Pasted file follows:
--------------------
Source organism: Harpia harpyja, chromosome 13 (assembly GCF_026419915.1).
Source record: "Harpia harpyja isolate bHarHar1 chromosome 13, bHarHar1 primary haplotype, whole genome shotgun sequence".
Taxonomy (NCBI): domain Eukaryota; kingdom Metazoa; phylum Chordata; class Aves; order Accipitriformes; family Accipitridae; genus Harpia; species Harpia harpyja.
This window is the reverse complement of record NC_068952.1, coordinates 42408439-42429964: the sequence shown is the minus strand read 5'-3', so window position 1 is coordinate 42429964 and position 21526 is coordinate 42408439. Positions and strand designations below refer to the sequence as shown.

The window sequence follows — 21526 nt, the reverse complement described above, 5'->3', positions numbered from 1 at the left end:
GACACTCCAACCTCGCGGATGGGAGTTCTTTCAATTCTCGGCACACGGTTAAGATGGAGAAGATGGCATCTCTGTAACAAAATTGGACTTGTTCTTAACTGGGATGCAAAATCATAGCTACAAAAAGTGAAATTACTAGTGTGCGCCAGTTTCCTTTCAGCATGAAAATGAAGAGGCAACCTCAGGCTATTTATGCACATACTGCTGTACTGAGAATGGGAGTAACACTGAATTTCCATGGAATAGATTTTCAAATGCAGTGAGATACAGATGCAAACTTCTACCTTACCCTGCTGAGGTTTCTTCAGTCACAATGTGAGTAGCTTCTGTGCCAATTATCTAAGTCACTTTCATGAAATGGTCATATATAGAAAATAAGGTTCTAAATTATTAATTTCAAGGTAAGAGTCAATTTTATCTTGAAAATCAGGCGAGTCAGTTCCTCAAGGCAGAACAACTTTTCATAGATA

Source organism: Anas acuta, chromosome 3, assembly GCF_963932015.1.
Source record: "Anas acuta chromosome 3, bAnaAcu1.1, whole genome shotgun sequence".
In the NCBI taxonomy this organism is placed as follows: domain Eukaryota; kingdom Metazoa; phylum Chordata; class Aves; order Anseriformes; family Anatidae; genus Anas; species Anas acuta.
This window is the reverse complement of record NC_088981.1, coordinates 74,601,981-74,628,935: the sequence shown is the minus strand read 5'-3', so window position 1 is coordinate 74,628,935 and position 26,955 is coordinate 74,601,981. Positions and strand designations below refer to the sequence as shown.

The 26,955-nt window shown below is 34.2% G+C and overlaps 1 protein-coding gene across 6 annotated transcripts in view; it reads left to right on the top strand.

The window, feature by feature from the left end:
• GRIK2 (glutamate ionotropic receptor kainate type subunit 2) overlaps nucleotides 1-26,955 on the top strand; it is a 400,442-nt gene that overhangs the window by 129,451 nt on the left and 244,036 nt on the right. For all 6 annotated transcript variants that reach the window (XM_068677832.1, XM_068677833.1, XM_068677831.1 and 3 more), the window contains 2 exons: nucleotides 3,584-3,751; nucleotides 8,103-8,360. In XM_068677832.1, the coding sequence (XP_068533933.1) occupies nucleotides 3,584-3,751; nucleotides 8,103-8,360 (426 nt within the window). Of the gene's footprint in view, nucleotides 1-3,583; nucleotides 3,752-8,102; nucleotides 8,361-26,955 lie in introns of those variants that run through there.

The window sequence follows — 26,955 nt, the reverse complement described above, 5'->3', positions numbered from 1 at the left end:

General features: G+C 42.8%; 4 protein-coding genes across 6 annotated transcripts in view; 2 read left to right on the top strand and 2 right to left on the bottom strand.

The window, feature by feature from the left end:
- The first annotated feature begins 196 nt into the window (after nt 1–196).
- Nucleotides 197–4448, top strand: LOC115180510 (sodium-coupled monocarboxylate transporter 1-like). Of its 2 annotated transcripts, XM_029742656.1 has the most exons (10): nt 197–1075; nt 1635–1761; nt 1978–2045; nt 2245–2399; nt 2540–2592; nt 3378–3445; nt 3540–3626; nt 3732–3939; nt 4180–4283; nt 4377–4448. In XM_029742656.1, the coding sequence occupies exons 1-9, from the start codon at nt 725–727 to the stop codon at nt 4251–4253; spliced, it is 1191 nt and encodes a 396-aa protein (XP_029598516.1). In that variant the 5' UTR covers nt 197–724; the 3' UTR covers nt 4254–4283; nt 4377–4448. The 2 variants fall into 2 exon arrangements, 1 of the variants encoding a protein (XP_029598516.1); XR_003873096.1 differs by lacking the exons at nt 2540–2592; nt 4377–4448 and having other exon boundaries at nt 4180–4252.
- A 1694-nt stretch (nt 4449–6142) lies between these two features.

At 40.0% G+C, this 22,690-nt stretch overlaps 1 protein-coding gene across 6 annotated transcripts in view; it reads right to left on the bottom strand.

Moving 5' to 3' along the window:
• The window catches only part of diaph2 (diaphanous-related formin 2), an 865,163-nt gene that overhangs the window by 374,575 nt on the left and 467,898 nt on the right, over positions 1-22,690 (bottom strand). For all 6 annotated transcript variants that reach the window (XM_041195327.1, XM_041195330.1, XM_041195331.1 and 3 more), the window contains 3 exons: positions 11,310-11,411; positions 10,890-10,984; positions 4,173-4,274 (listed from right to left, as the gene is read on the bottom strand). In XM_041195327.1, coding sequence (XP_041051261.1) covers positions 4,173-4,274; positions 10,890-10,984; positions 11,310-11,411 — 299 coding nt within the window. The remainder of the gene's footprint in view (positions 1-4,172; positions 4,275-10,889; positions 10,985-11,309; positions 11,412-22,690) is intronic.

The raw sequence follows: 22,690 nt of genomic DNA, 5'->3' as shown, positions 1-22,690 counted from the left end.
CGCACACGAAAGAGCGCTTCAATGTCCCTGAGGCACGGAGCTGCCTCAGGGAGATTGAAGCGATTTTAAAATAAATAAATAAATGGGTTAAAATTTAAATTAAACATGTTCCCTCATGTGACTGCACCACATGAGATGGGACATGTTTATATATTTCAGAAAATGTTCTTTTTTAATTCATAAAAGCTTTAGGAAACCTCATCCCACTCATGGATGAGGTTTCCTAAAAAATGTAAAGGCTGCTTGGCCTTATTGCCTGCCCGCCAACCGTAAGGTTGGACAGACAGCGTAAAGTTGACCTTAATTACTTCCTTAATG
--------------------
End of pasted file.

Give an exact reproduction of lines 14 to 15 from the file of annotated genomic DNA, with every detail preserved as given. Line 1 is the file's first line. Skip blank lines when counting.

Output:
The window sequence follows — 26,955 nt, the reverse complement described above, 5'->3', positions numbered from 1 at the left end:

General features: G+C 42.8%; 4 protein-coding genes across 6 annotated transcripts in view; 2 read left to right on the top strand and 2 right to left on the bottom strand.